“He is definitely a dangerous opponent,” says Davis. “He throws a lot of punches in bunches. I don’t know how Kelly’s problems affected him in the ring against Lopez, but I’m not going to hold that against him. Lopez has very good movement, good handspeed, and he puts punches together. Every fight is a must win for me. I’m looking at this guy like he has what it takes.”
Davis is also trained by former world champion John David Jackson, who has attained his fair share of success in bringing to the top guys that many doubted would ever get close. Those in the know will never forget Jackson’s leading a 34-year-old Nate Campbell to victory over an undefeated Juan Diaz in 2007, one of boxing’s biggest upsets in recent years.
It wasn’t until 2003, when he watched Vitali Klitschko’s eye rendered nearly useless against Lennox Lewis in a heavyweight title fight that Davis decided he wanted to box. For the 22-year-old to achieve success at the elite level would defy all expectation.
“I played basketball, it was my number one sport as a kid. At 12 or 13, I said I was gonna be in the NBA. Once I had to work and pay bills, my hoop dreams went out of the window,” explains Davis.
“I was watching the Klitschko-Lewis fight, and at the time I was just over 200 pounds and I just had an epiphany I wanted to box,” he says. “I called my dad and said I wanted to box, he said ‘Box what?’ My dad had moved to Florida was working with some MMA fighters. He said there’s no way you’re gonna be a heavyweight. I’m like, ‘I’m in shape.’ I had no idea. I was one Twinkie away from being fat. I started running, got out there everyday. Three months later I was 185. He said it seemed like I was really serious and asked if I would consider moving to Florida.”
“People expected a lot from me being that I was the son of Howard Davis,” continues Davis.
“I was very green. I would look good and show a lot of promise being that I was someone who just started with no amateur background. Another kid trying to live off his pop’s name is what they thought. I really didn’t pay much attention to what anyone else said,” he says.”
“When I first started I was watching hours of tape. We’d workout and I’d go home or watch YouTube,” he says. “I had some videos some guy in the gym gave me. Evander Holyfield, Salvador Sanchez, Pernell Whitaker. I think that helped me a lot.”
One would think that boxing offspring would more likely step into the ring at an early age. This wasn’t the case with Davis.
“Him and my mom had divorced when I was two. I had no interest in boxing,” says Davis. “When you’re a kid you’re not gonna watch a 12 or 15 round fight. The last fight that I had seen was against Dana Rosenblatt. I went to the gym a couple times to watch him train. He let me know he was fighting in a week or so. I made sure I tuned in and that was the last time I seen him fight.”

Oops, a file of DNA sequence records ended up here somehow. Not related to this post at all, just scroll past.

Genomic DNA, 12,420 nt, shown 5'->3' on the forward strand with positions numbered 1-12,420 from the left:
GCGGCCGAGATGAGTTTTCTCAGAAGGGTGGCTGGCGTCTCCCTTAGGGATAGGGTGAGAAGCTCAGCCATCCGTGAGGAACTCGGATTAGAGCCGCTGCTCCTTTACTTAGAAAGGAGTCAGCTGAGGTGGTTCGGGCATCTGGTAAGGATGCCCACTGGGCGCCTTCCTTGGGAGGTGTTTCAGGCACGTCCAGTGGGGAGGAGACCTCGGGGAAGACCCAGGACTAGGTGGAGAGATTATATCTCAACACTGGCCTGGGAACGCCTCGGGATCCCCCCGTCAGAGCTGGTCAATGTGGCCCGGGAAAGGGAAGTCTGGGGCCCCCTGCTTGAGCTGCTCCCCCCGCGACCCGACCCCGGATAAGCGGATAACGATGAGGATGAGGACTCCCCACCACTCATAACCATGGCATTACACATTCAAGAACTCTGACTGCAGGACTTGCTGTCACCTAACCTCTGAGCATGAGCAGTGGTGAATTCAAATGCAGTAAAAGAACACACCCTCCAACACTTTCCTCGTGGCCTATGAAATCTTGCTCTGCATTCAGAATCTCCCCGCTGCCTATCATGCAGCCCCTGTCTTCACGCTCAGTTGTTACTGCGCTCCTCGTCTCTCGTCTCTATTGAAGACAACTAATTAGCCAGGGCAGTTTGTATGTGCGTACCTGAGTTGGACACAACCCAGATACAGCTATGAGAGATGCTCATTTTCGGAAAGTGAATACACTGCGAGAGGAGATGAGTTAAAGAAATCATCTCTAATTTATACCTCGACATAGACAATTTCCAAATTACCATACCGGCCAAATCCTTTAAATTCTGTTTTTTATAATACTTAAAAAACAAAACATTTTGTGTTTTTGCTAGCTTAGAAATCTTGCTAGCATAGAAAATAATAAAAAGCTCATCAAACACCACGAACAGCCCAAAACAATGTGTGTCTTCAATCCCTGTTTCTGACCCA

In December, Davis got the call to fight Anthony Dirrell as a proxy for Allan Green, but Dirrell reportedly turned him down.
“They asked if he wanted to fight me,” he says. “I heard something like [Lucian] Bute told him, ‘Leave that guy alone, he’s gonna beat you.’”
Safe to surmise that Bute knows what he’s talking about, having used Davis in a previous training camp.
“I had a chance to work with him, spar with him, and was doing more than well against him in camp,” he says. “They ran me outta there based on how well I did.”
With a win over Lopez, Davis stands to cement his place in line for a big 2012, one that could possibly include a world title shot. Several guys, both on their way out and on their way up, would constitute good matches for Davis as he ascends the pecking order.
“When we get past Lopez, I would definitely like to fight a known guy, someone that would put me right in line possibly for a title,” says a hopeful Davis. “Maybe a Glen Johnson or a Kelly Pavlik, who is mysteriously rated #1 in the WBC. Then I’d really like to test my skills and challenge one of the champions out there. Andre Ward is known as the best out there, I’d love to fight him.”
Despite a respectable year in the books, Davis does feel as though he is being overlooked.
“I still don’t feel like I’m getting the credit I deserve. That is why I am looking forward to this fight on ESPN on the 6th,” he says. “I’m looking forward to that fight, and that it is in the new year. Hopefully at this point after that fight I’ll start getting the recognition that I do deserve.”
Though very much his father’s son, Davis’ career has mimicked Aaron Pryor’s more than his own dad’s. Nothing has been predestined for him; nothing has been easy. Should he reach the pinnacle, it won’t be because he was handed a legacy on a silver platter — it will be because he earned it.
Mark Ortega can be reached via e-mail at firstname.lastname@example.org and via Twitter @OrtegaLIITR.